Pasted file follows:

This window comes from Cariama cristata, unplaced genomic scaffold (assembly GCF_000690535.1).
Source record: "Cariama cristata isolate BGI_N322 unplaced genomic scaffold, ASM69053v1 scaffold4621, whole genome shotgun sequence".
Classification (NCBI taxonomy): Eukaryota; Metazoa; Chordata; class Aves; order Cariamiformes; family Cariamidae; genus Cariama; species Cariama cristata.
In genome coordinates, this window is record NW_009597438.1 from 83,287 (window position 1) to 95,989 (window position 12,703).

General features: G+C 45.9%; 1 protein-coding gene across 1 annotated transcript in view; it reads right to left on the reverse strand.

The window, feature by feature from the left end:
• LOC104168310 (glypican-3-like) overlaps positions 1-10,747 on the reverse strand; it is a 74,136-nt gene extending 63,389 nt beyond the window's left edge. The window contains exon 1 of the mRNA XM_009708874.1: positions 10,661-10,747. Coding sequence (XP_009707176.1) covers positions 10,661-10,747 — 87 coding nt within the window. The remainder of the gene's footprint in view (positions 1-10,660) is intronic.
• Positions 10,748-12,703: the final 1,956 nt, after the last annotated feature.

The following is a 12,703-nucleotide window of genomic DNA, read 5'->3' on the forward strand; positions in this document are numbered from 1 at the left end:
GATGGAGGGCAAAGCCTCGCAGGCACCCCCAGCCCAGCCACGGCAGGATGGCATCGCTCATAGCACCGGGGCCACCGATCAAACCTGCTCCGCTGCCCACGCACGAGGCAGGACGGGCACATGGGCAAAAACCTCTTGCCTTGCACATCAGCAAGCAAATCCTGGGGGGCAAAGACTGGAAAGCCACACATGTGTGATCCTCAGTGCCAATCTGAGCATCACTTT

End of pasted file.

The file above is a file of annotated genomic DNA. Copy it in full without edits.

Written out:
This window comes from Cariama cristata, unplaced genomic scaffold (assembly GCF_000690535.1).
Source record: "Cariama cristata isolate BGI_N322 unplaced genomic scaffold, ASM69053v1 scaffold4621, whole genome shotgun sequence".
Classification (NCBI taxonomy): Eukaryota; Metazoa; Chordata; class Aves; order Cariamiformes; family Cariamidae; genus Cariama; species Cariama cristata.
In genome coordinates, this window is record NW_009597438.1 from 83,287 (window position 1) to 95,989 (window position 12,703).

General features: G+C 45.9%; 1 protein-coding gene across 1 annotated transcript in view; it reads right to left on the reverse strand.

The window, feature by feature from the left end:
• LOC104168310 (glypican-3-like) overlaps positions 1-10,747 on the reverse strand; it is a 74,136-nt gene extending 63,389 nt beyond the window's left edge. The window contains exon 1 of the mRNA XM_009708874.1: positions 10,661-10,747. Coding sequence (XP_009707176.1) covers positions 10,661-10,747 — 87 coding nt within the window. The remainder of the gene's footprint in view (positions 1-10,660) is intronic.
• Positions 10,748-12,703: the final 1,956 nt, after the last annotated feature.

The following is a 12,703-nucleotide window of genomic DNA, read 5'->3' on the forward strand; positions in this document are numbered from 1 at the left end:
GATGGAGGGCAAAGCCTCGCAGGCACCCCCAGCCCAGCCACGGCAGGATGGCATCGCTCATAGCACCGGGGCCACCGATCAAACCTGCTCCGCTGCCCACGCACGAGGCAGGACGGGCACATGGGCAAAAACCTCTTGCCTTGCACATCAGCAAGCAAATCCTGGGGGGCAAAGACTGGAAAGCCACACATGTGTGATCCTCAGTGCCAATCTGAGCATCACTTT